It’s fitting that the most entertaining character introductions are those of Eazy and Cube because Mitchell and Jackson give by far the most comfortable and accomplished performances of the core group. They’re also the funniest. Cube’s description of a threat from a gangster as a “motivational speech” and Eazy’s laidback smarm even when pointing a gun at someone get more laughs from the actors’ delivery alone than anything said by DJ Yella (Neil Brown, Jr.), whom the screenplay has clearly designated the comic relief. Yella and MC Ren (Aldis Hodge) are secondary characters (and, for N.W.A. historians, Arabian Prince is essentially deleted from the group’s history). Yella’s most crucial contribution, actually, is a reaction to the infamous footage of policemen beating Rodney King: “At least we got the motherfuckers on video.” There’s an irony to that line, given what we know about how that trial ended, not to mention all the videotaped instances of police brutality in the subsequent two decades that have gone unpunished. But Gray and the team of screenwriters don’t stop at using the King beating as a poignant time stamp. Rather, it becomes a runner for the second half, a way of keeping its characters connected to the plights that informed their earlier music and to a time when righteous fury propelled every song.
There’s a (perhaps unintentional) irony to seeing these men whose early, authority-baiting ethos was as punk rock as it was hip-hop, watch the King trial unfold on increasingly larger televisions in increasingly larger homes. But not remarking on that sort of thing is the film’s modus operandi. The same could be said for the issues of misogyny and homophobia that crop up. There will no doubt be debates about whether Straight Outta Compton objectifies women or if its characters do but the fact remains that women are barely relevant to the movie beyond fantasy fulfillment or dutiful wife/girlfriend roles. More than that, even, the lack of respect for women is mostly depicted as fun. And when Eazy is diagnosed with HIV, his first response is to protest that he’s not a “faggot.” In all of these cases, Gray refrains from either apologizing or damning, choosing instead a laissez faire approach that says, “This is the way these guys were but I’m not dealing with all that.” Majorly troublesome events like Dre’s assault of Dee Barnes are omitted, possibly and hopefully to be picked up by another filmmaker with fewer connections to the participants.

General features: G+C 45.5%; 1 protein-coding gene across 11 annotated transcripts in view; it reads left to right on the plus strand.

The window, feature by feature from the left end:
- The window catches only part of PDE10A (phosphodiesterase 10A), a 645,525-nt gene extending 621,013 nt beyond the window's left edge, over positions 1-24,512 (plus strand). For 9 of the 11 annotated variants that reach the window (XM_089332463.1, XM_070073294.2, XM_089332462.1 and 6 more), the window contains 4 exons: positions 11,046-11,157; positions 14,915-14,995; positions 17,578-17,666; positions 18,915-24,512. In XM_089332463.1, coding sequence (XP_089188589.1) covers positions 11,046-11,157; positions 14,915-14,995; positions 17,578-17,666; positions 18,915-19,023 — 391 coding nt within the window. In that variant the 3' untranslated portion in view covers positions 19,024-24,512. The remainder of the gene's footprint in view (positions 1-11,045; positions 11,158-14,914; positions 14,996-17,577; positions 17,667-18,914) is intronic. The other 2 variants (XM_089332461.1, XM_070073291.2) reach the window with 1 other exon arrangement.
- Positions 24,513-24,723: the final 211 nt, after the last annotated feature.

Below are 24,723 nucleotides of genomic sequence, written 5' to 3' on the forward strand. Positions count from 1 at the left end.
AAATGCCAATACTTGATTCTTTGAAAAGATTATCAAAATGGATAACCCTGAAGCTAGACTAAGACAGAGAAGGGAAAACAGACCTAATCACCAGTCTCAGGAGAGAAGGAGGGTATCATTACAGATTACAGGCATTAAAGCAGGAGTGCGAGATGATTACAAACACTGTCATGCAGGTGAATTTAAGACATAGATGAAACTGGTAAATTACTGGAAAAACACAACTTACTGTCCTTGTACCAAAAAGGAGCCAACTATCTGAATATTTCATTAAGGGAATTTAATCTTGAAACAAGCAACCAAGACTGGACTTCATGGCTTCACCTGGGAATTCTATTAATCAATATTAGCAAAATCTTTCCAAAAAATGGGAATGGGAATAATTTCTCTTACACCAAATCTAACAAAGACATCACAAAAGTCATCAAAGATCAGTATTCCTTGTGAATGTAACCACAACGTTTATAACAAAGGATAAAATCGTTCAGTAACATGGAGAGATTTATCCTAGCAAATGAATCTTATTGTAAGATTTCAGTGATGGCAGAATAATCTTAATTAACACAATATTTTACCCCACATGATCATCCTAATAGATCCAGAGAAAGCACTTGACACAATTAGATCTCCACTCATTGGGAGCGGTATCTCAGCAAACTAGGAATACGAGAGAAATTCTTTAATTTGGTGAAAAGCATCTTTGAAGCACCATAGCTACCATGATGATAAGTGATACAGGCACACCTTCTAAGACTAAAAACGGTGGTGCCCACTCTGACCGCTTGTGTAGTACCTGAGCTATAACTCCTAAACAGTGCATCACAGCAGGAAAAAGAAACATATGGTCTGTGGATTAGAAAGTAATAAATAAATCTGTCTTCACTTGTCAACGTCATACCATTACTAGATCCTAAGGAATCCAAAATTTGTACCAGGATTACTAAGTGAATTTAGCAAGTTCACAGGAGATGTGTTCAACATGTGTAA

Your mileage may vary in regards to a two and a half hour glorification of a group of violent, misogynistic men (not to mention Ice Cube’s publicly anti-Semitic remarks, which the film dismisses as quickly as it introduces). But hard-hitting accuracy isn’t Gray’s, Cube’s or Dre’s impetus for telling this story. They’re making a spirited epic about their own pasts that also serves as an argument for the rap music’s cultural legacy and necessity. They stumble a bit in the second half, with a bit too much “spot the reference/cameo” (Friday! Tupac!) but ultimately they succeed in what they set out to do. Straight Outta Compton is an eminently watchable movie with a point of view. Or, one could say, with an attitude.